Punxsutawney Phil says it’s going to be another six weeks of winter, and if you heard that in Bill Murray’s voice, you are old. Just kidding, youthful Bill Murray superfans — you don’t need to have seen Groundhog Day in the theater to appreciate its message. In fact, the movie is such a classic, it was deemed “culturally, historically or aesthetically” significant by the United States National Film Registry in 2006, and selected for preservation. What about the film strikes a chord, even 23 years after its release? Well, if you’ve ever had a terrible job, you probably relate to Murray’s character, Phil Connors, a self-absorbed weatherman who’s stuck repeating the same day over and over again.
If hate your job right now, and are thus still stuck in that loop, take heart: you can break free, using some of the same wisdom it took Phil Connors 10,000 years to accumulate.
1. Focus on other people, not on yourself.
When I first saw Groundhog Day (yes, in the theater, and shush), I thought Phil would break the cycle once he confided in Rita, his love interest. After all, in a movie that was clearly building up to a moral amid the slapstick, what could be more important than forging a connection with another human being?
But even after convincing Rita that he’s stuck in a time loop and building a strong enough relationship that she’s willing to stay with him until he falls asleep, he still wakes up to “I Got You, Babe” on the clock radio and the same old day again. The real reset doesn’t happen until he starts thinking about other people, getting to know the townsfolk and helping others, and starts developing himself.
The lesson here is that real relationship building, whether it’s the romcom kind or the professional, networking kind, is about other people, not you. To create a network that will really help you, you have to think first about how you can help others.
In other words, don’t think about what people can do for you. Think about how you can connect them with opportunities, and you’ll (rightly) become the kind of person they want to help.
2. Don’t be a cynic.
Phil starts out the movie as, well, a Bill Murray character, and ends it as someone who helps people and believes in things we can’t explain. OK, he has pretty good evidence for the latter, but try to imagine first-act Phil carving a snow sculpture of his beloved.
Cynicism is easy, but it’s not useful, especially to the cynic. Inventors, entrepreneurs, artists, just about everyone who’s ever built anything of value — they’re optimistic people. They have to be, because success is usually the product of hundreds of failures. (Or, at least, trial runs.)
3. When you fool people, you really fool yourself.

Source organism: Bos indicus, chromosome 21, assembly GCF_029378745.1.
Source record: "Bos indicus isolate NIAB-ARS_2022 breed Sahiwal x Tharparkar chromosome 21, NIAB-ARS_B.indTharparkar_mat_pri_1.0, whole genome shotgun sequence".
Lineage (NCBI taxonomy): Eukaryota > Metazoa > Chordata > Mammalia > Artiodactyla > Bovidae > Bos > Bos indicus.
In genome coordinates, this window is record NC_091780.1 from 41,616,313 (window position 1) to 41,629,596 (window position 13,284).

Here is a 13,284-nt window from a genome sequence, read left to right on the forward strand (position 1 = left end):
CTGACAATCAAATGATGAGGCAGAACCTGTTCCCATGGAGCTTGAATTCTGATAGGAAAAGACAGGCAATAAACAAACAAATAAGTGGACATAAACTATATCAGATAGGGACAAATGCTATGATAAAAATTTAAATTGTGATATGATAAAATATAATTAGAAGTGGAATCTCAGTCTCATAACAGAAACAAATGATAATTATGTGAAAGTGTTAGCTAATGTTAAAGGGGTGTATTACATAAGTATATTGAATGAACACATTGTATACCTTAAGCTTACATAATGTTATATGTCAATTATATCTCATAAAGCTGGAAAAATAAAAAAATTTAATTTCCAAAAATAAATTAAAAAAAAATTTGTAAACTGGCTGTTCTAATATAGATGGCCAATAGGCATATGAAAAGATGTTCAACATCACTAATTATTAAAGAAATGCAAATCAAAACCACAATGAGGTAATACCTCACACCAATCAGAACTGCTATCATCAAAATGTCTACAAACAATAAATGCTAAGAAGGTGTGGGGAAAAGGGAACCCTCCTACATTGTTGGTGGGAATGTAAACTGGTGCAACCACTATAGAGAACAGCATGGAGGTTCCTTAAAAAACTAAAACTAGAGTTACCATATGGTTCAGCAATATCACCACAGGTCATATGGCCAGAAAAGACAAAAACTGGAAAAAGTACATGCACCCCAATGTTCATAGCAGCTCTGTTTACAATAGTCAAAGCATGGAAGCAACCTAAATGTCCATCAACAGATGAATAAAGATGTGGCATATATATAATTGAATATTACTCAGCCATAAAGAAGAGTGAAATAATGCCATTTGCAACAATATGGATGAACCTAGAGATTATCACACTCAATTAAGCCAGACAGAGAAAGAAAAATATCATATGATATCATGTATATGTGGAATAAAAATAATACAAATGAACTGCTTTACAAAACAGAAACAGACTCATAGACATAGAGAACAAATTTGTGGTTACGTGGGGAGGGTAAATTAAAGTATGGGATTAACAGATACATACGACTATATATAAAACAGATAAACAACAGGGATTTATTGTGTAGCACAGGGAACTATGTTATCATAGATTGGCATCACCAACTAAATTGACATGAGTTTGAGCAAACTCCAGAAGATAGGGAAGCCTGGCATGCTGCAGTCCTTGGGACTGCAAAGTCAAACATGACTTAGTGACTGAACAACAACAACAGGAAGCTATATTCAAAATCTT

When he first enters the time loop, Phil does what most of us would probably do, upon discovering that we finally got that Do-Over Day we wanted as kids: he does whatever he wants, acting recklessly, learning everyone’s secret and using it against them, convincing beautiful women that he’s their ideal partner. And it works, except that when the switch flips, he’s right back where he was when he started. He hasn’t made any real progress.
It’s the same when you try to fool people at work, whether it’s by taking credit for someone else’s efforts or fabricating your resume or lying about your salary as a negotiation tactic. Sooner or later, you’ll probably get caught — but even if you don’t, you’re not the person you’re claiming to be, so you won’t really have that imaginary person’s career.
4. Put in the time.
There are actually a lot of different theories about how long Phil’s in the loop. Even the director, Harold Ramis, gave different estimates, stating in the DVD commentary that 10 years pass, while telling Stephen Tobolowsky (“Ned Ryerson! Needlenose Ned! Ned the Head!”) on set that 10,000 years passed.
Later, Ramis said: “I think the 10-year estimate is too short. It takes at least 10 years to get good at anything, and allotting for the down time and misguided years he spent, it had to be more like 30 or 40 years.”
But more to the point, he said, fans who dwell on questions like these might consider whether it’s the best use of their time.
“They could be learning to play the piano or speak French or sculpt ice,” he said. “People have way too much time on their hands.”
It may or may not take 10 years to get good at something, but it doesn’t happen overnight. Recognize that when you decide to pick up a skill, you’re not going to be good at it right away — and that you don’t have to. The important thing is to get started, and keep practicing.
5. Remember that nothing is forever.
When you’re stuck in a loop in your career, it can feel like you’re never going to get free, never going to enjoy your job, never going to be appreciated by your manager, and so on, ad infinitum. But nothing is forever — not Phil’s Groundhog Day, not your bad job. Things could change tomorrow, or even today. A new manager, a word from a contact with the right person at a new company, an opportunity to go back to school and re-skill for something different — any of those things can happen at any time.
In fact, you can make change happen, starting right now, by making up your mind to recognize opportunities to grow when they present themselves. You’ll be looking forward to spring in no time.
GIFs via Giphy.
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